Pilots depended on carefully watching a landing signal officer as he used flags to guide the plane to the deck, giving a wave-off if the plane wasn’t in perfect position for landing.

Recalling what a training instructor had told him during his basic flight training in Pensacola, Back recounted, “There’s two kinds of carrier pilots—them that’s been in the drink and them that’s going to be in the drink.”

He was assigned to Fighter Squadron 41 and became friends with two other squadron pilots, former naval academy classmates of his, who later would become famous astronauts—Alan Shephard and Walter “Wally” Schirra.

He spent a lot of his flying hours stationed aboard the USS Midway, a carrier with a flight deck over three football fields long, 18 decks high(equivalent of a 20-story building), with a crew of over 4,000 officers and enlisted men, and a complement of over 100 airplanes.

“I’m a Plank Owner on the USS Midway,” he said, explaining that the designation, “Plank Owner” was given to those in the original complement of planes when a ship was placed in commission.

Back served aboard the Midway on Operation Frostbite in 1946, plus cruises in the Mediterranean Sea and off South America.

Flying was perilous whether pilots were involved in combat or not.

“Every time we went to the Mediterranean on five-and-one-half-month tours, we averaged one of our pilots getting killed. It’s going to happen because flying is a dangerous business.”

Businessman

Though he loved flying and being a Navy pilot, he resigned his commission as a Lieutenant Senior Grade at the end of the Korean War in 1952 to return to civilian life to help his father-in-law Donahue Ferrill with his Hodgenville auto business.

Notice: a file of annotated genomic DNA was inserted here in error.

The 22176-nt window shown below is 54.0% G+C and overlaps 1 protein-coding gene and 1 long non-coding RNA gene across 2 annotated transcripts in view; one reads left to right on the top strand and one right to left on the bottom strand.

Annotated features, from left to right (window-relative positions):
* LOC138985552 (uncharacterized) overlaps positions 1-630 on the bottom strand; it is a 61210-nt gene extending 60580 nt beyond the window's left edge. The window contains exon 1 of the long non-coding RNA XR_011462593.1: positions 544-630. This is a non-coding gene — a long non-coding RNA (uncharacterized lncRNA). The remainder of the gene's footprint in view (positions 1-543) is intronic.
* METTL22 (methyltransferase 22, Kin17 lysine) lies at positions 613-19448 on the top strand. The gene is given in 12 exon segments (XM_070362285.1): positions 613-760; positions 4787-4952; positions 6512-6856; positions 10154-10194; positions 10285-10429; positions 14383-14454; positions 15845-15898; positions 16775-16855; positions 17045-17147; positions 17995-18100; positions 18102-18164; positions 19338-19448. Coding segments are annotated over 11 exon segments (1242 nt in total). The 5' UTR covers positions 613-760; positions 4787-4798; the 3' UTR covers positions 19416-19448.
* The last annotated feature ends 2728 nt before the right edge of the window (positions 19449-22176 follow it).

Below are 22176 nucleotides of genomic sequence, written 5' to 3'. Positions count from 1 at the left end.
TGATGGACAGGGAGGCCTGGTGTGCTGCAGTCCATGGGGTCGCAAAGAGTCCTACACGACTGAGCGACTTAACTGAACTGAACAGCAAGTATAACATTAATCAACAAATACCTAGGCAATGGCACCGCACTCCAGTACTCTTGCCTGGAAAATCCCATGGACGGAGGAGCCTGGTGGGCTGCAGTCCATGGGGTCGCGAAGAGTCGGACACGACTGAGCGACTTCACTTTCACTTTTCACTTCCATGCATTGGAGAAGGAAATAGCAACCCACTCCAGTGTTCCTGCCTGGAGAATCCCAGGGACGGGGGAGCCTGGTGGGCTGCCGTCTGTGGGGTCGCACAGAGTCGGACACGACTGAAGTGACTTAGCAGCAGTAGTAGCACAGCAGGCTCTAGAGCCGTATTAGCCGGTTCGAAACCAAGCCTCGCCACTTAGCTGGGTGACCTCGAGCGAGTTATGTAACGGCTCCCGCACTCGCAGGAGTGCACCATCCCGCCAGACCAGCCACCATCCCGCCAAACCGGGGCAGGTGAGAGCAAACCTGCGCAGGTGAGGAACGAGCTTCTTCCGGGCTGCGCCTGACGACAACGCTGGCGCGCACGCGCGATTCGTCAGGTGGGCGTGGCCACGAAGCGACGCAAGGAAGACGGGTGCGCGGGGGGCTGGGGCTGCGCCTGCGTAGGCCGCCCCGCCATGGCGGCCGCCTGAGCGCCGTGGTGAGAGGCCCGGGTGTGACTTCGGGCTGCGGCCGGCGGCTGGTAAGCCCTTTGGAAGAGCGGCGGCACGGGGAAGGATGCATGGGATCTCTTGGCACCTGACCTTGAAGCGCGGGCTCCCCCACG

“His health had gone bad,” Back explained. After Ferrill died, Back became the Chevrolet dealer, a position he held several years.

“Mr. Ferrill put me on the bank board in 1964,” he recalled. “I stayed on the board and came full time at the bank in 1982, serving as chairman of the board.”

When Wathen Claycomb retired in 1985, Back took over as bank president. He served as board chairman, bank president, and chief executive officer of the bank until 1995.

“I’ve retired three times, now,” he said, smiling. “I think I’m called now the Chairman Emeritus in an advisory capacity.”

Why He Works

Back said two reasons for his longevity and his ability to continue working are that he does things in moderation and believes in the benefits of exercise.

“I go with the philosophy, ‘Use it or lose it,” he offered. “I exercise moderately and also exercise the brain, reading a lot, keeping up with certain things. I’m an avid newspaper reader; I watch the news mainly to keep the mind working.”

He explained that he remains at the bank because it continues to be what it started out being, “An old style community bank that provides a personal touch.”

“People still like a personal touch in banking and we’ve tried to maintain that mutual trust with people,” he said. “People will stick with you if you treat them right.”